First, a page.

This review contains spoilers
All the Birds, Singing by Evie Wyld explores the dark curiosity that comes with the life of a shepherd. Wyld’s writing is rather desolate and raw, but not in a tasteless way. However, in many instances in the story, the scenes she paints begin to lose their substance; the events that take place are more illusionary and fleeting than what you’d expect from a conceivable thriller. Her penmanship, on the other hand, is a different story; Wyld’s prose is incredibly gripping, and she does such a wonderful job at illustrating the stream of consciousness of her protagonist, Jack Whyte, that it feels like the reader is just as much prey to the unseen beast that’s stalking her livestock.
As much as I enjoyed Wyld’s writing and her way with keeping up with the book’s suspense factor, I’m not sure I can say I was satisfied with how it ended. There were so many unexplained mysteries behind each chapter (which also seemed to drag on endlessly), and most of which were never revisited by the book’s end. I did not understand what led to Jake’s tumultuous childhood, or whether Otto was really, in fact, Jake’s uncle, and for a great deal of the book it seemed as though the mythical beast stalking her home became a mere backdrop of Jack’s troubled beginnings. Lastly, how does Lloyd’s character make any sense of it all, and was his presence even necessary at all?
These were the unanswered questions I wished had been addressed before the book’s end. Of course, everything about what happens in the end is just plain speculation, which may or may not be more reason to dislike this story as a whole.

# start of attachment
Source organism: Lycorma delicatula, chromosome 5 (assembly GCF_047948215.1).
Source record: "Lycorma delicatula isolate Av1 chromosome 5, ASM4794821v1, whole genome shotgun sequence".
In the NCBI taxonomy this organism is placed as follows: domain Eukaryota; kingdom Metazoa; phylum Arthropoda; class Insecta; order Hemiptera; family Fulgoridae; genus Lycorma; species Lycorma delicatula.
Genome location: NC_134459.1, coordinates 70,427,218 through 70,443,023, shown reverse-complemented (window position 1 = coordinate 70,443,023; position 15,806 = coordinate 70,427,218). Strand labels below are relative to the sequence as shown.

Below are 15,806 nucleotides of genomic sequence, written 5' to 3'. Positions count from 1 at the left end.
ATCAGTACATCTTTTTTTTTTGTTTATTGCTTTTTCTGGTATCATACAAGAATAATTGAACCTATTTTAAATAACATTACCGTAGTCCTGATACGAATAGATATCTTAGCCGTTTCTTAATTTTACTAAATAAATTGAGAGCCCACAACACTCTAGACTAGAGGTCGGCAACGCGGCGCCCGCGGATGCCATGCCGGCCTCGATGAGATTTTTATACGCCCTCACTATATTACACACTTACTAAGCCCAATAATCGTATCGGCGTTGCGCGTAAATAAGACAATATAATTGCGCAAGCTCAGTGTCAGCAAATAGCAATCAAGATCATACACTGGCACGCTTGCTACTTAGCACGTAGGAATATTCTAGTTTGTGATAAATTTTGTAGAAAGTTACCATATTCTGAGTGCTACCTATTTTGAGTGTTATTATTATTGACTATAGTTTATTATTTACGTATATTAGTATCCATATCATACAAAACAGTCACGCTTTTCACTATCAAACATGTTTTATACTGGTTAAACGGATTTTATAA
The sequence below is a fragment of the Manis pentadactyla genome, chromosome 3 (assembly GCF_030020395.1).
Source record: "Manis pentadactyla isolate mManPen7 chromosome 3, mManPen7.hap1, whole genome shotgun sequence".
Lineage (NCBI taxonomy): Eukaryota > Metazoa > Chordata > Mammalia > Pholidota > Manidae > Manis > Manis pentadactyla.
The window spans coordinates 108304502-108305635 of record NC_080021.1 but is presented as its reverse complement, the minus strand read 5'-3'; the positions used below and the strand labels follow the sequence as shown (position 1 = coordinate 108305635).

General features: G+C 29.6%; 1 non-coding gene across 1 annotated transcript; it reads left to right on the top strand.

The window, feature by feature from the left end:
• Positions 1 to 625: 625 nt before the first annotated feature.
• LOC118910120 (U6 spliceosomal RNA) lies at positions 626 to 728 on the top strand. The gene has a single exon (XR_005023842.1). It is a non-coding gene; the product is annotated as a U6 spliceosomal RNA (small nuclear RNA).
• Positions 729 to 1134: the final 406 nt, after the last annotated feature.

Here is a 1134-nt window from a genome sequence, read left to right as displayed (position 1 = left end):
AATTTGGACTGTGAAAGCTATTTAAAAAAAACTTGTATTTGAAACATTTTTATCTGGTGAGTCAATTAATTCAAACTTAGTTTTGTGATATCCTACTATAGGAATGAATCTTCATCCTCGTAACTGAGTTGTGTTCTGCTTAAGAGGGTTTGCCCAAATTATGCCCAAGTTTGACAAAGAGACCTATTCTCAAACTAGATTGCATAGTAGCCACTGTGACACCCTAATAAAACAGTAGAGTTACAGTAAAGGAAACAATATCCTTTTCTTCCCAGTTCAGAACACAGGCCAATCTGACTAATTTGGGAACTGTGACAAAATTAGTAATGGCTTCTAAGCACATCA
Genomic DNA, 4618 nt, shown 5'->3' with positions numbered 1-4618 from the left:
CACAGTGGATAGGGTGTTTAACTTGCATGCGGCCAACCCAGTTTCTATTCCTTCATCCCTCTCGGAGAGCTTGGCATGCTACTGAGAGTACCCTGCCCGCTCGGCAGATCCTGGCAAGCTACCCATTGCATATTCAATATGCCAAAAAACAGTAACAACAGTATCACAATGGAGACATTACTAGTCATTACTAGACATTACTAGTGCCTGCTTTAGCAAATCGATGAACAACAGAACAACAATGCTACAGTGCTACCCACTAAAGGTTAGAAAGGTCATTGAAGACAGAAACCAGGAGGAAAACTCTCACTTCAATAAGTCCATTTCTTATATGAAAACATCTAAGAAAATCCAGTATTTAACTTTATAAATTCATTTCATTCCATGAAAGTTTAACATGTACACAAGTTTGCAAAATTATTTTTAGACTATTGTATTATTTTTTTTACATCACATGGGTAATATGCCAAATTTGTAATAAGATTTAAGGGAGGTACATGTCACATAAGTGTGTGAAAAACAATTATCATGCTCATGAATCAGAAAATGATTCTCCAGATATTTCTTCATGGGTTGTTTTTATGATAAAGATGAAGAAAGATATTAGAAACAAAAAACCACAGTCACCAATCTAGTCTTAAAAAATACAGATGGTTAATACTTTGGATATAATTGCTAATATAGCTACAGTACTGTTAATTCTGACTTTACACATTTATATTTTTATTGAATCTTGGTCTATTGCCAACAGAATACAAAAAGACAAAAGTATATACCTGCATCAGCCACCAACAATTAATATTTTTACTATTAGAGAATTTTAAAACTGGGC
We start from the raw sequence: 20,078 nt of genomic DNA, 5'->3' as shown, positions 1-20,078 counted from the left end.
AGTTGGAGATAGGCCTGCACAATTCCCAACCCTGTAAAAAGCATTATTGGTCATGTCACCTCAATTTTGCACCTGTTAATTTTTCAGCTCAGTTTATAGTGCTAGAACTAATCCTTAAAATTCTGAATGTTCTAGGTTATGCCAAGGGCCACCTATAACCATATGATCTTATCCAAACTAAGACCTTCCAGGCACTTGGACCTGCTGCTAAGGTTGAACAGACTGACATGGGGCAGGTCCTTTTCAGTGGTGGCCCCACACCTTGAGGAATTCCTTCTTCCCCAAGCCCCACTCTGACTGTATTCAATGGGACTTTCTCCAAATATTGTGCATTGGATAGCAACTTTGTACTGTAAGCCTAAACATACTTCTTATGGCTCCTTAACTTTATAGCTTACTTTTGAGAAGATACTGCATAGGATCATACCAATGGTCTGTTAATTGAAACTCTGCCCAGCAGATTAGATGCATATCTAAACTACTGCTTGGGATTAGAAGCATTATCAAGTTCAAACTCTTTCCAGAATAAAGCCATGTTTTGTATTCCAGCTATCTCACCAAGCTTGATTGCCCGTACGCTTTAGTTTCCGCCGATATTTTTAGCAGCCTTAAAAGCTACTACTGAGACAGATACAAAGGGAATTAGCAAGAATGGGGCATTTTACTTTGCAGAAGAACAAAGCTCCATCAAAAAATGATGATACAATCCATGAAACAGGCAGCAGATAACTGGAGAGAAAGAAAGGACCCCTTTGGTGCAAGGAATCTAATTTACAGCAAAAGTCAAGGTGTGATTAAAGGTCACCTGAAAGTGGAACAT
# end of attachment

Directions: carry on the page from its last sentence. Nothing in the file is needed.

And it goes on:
I didn’t mind learning of Jack’s background but it seemed to overshadow what I felt was the bigger part of the bigger: Who or What was responsible for killing so many of her sheep? Of course, by the end, we understand that it was some omniscient, God-like presence to blame; I don’t know about you, but I felt that ending wasn’t good enough for me. In some selfish way, I felt jaded by that ending and it’s not because I was hoping to see what It was that was stalking her, but because it didn’t make any sense.
If she were going to take that angle, with the omniscient predator, then there should have been more of a focus on Jake’s determination to find out what the beast was once and for all. It would have made for a much better substitute than juggling between Jake’s past and present life; if anything, that made the ending more of a blur than the compelling cliffhanger it tried to be.
If that doesn’t tell you how I felt about this book: I was so upset with the ending that I wound up returning the book to the place of purchase for a refund.